The Monster was another adaptation. As Universal has copyrighted elements of Boris Karloff's famous makeup from 1931, Long worked around them, with the assistance of makeup designer Angelina Avallone and prosthetics designer John Dods. “We put our bolts in his hands and not on his neck, like in the movies,” he says. “He's wearing a green-net bodysuit, something I stood on Susan Hilferty's shoulders for and learned from Wicked. It has holes for the ears but covers the whole head and under the chin and has cut-off fingers for his fingertips. We attach the zipper neck, which is an actual zipper, to that. He wears a latex bald pate, built up with ridges and stitches, over all that. From his eyebrows on down, it's all Shuler, with makeup, and shoulder and chest padding, and 4" Catherine boots with ankle braces under them for the dances. The dances were the biggest fear, which Parsons-Meares and their dance fabrication helped us with.” Long adds that Mullally adores her three “Bride of Frankenstein” wigs, the work of Paul Huntley.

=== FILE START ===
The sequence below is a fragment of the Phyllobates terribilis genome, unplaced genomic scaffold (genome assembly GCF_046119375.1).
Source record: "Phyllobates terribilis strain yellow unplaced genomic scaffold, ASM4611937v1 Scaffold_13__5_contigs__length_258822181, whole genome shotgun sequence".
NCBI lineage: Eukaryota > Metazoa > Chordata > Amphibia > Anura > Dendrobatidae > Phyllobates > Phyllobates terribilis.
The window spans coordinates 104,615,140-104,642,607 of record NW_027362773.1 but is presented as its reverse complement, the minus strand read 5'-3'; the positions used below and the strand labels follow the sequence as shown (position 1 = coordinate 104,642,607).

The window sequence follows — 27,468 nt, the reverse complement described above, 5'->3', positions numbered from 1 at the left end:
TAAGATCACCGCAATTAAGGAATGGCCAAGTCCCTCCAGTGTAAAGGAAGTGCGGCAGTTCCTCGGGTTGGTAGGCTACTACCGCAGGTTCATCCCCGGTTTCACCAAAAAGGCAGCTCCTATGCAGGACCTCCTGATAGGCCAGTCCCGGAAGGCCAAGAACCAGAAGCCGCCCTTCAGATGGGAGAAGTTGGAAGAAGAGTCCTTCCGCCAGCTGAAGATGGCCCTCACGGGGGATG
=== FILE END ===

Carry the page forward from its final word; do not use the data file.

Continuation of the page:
Besides ensuring that each instrument in the largest orchestra currently on Broadway be clearly heard (“our music director, Patrick Brady, arranger Glen Kelly, and orchestrator Doug Besterman are fantastic”), Deans was tasked with audio effects. Many of the show's fully enveloping sounds, like the knocks on the castle door or Inga's squishy disposal of a brain as the experiments begin, were developed with the actors, who seized the potential for comical audio. “In certain scenes, the actors are doing things on stage that obviously require sound, like turning the generators on in the laboratory. But two-thirds of them we came up with in rehearsal, and I kept right on going with them through previews until they got laughs,” he explains. “I have a system where, if you say a sound, as fast as I can type it, I can play that sound back for you. I have a huge, huge library of sounds. As they were playing around on stage, being silly, I fired sounds at them, and we'd go further and further, developing things. Shuler, Roger, and Christopher sat with me, and I played sounds for them off my little speakers or via the PA. I couldn't just build something that was alien to them; if they helped build the effects, it becomes part of their character and of their performance. When Inga throws that old brain away, it's three cues — the trashcan opening, the wet, sloppy brain going in and landing on the bottom, and the can closing. That little spot, which audiences may take for natural sound, is a collaboration between Sutton and myself, triggered by John Sibley, my backstage, RF and Foley person, and Simon Matthews, my FOH person.”